Second , the majority owner must satisfy the Lands Tribunal that:-

  1. the redevelopment of the lot is justified due to the age or state of repair of the existing development on the lot; and

  2. the majority owner has taken reasonable steps to acquire all the undivided shares in the lot (including, in the case of a minority owner whose whereabouts are known, negotiating the purchase of the share owned by the minority owner on terms that are fair and reasonable)

Upon receiving the grant of the compulsory sale order, the majority owner must:

  1. serve a copy of the order on each minority owner;

  2. register a copy of the order with the Director of Lands; and

  3. publish a notice in not less than one Chinese language newspaper and one English language newspaper circulating generally in Hong Kong.

Stage 3 – The sale

If the Lands Tribunal decides to grant a compulsory sale order, it appoints trustees to conduct the sale.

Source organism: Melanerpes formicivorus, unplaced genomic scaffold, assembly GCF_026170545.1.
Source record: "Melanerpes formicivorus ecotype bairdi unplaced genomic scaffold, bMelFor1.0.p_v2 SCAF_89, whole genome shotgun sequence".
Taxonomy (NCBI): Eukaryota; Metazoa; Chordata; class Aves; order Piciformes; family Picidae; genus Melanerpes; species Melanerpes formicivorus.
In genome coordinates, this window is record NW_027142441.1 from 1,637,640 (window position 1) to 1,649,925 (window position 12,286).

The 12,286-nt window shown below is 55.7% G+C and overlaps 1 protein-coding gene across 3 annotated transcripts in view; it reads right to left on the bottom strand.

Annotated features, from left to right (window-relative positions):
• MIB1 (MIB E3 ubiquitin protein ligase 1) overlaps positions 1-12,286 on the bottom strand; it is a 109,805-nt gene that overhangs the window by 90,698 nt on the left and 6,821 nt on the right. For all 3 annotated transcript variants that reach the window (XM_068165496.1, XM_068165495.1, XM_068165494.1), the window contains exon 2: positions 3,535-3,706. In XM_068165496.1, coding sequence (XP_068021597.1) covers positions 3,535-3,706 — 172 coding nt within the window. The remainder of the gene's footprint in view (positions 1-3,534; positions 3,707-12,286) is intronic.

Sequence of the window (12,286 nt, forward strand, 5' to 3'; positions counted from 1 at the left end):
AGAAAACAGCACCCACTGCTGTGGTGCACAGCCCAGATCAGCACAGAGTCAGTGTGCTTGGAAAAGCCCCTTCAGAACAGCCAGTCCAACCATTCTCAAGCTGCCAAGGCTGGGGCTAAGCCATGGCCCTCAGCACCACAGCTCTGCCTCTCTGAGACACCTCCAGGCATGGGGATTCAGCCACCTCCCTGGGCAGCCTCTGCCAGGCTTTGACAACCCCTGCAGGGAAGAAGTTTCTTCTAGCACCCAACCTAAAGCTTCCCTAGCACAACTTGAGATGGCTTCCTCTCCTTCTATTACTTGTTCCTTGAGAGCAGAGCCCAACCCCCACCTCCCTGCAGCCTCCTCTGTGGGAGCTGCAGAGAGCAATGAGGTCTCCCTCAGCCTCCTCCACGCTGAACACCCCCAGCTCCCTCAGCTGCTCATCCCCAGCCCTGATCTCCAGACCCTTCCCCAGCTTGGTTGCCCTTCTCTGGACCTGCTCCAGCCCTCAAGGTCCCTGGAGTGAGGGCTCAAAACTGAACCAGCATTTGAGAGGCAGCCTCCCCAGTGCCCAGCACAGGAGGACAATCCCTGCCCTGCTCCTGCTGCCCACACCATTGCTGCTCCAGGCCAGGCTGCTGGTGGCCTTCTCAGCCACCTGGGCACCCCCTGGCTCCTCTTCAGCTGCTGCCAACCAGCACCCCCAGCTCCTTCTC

The lot must be sold by public auction unless all the parties agree in writing to other means of sale approved by the Lands Tribunal.

If the lot is sold by public auction, the lot must be sold to the highest bidder of the lot, subject to a reserve price approved by the Lands Tribunal which takes into account the redevelopment potential of the lot.

Any person, including the majority and/or minority owners, can bid for the lot.

The lot must be sold within three months from the grant of the compulsory sale order. If the lot is not sold within this period, the trustee, the majority owner or a minority owner may apply to the Lands Tribunal for a further three months’ extension for compulsory sale. If the lot still cannot be sold within this period, the compulsory sale order becomes void.

Stage 4 – Apportionment and application of sale proceeds

The proceeds of sale and associated expenses are apportioned between the majority and minority owners on a pro rata basis in accordance with the value of the respective properties of each majority owner and each minority owner of the lot, as assessed in the valuation report, subject to any adjustments that may have been made by the Lands Tribunal.